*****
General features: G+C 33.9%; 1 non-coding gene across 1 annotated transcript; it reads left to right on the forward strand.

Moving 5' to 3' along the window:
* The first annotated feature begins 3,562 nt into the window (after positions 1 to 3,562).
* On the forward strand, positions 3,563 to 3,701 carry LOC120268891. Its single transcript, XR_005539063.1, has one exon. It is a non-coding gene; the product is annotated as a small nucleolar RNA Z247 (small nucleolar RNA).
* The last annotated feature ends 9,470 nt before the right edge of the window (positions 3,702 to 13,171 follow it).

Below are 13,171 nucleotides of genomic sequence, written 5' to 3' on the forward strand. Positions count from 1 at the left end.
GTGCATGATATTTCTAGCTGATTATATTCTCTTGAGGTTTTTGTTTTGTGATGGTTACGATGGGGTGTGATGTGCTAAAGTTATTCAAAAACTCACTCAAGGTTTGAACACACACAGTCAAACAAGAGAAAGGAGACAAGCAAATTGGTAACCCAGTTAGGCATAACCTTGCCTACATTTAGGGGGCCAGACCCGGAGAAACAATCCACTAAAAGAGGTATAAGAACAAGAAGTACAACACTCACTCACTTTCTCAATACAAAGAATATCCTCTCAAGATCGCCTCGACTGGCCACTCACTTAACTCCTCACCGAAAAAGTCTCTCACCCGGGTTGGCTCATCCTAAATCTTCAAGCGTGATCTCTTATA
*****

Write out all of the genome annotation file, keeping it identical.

General features: G+C 33.9%; 1 non-coding gene across 1 annotated transcript; it reads left to right on the forward strand.

Moving 5' to 3' along the window:
* The first annotated feature begins 3,562 nt into the window (after positions 1 to 3,562).
* On the forward strand, positions 3,563 to 3,701 carry LOC120268891. Its single transcript, XR_005539063.1, has one exon. It is a non-coding gene; the product is annotated as a small nucleolar RNA Z247 (small nucleolar RNA).
* The last annotated feature ends 9,470 nt before the right edge of the window (positions 3,702 to 13,171 follow it).

Below are 13,171 nucleotides of genomic sequence, written 5' to 3' on the forward strand. Positions count from 1 at the left end.
GTGCATGATATTTCTAGCTGATTATATTCTCTTGAGGTTTTTGTTTTGTGATGGTTACGATGGGGTGTGATGTGCTAAAGTTATTCAAAAACTCACTCAAGGTTTGAACACACACAGTCAAACAAGAGAAAGGAGACAAGCAAATTGGTAACCCAGTTAGGCATAACCTTGCCTACATTTAGGGGGCCAGACCCGGAGAAACAATCCACTAAAAGAGGTATAAGAACAAGAAGTACAACACTCACTCACTTTCTCAATACAAAGAATATCCTCTCAAGATCGCCTCGACTGGCCACTCACTTAACTCCTCACCGAAAAAGTCTCTCACCCGGGTTGGCTCATCCTAAATCTTCAAGCGTGATCTCTTATA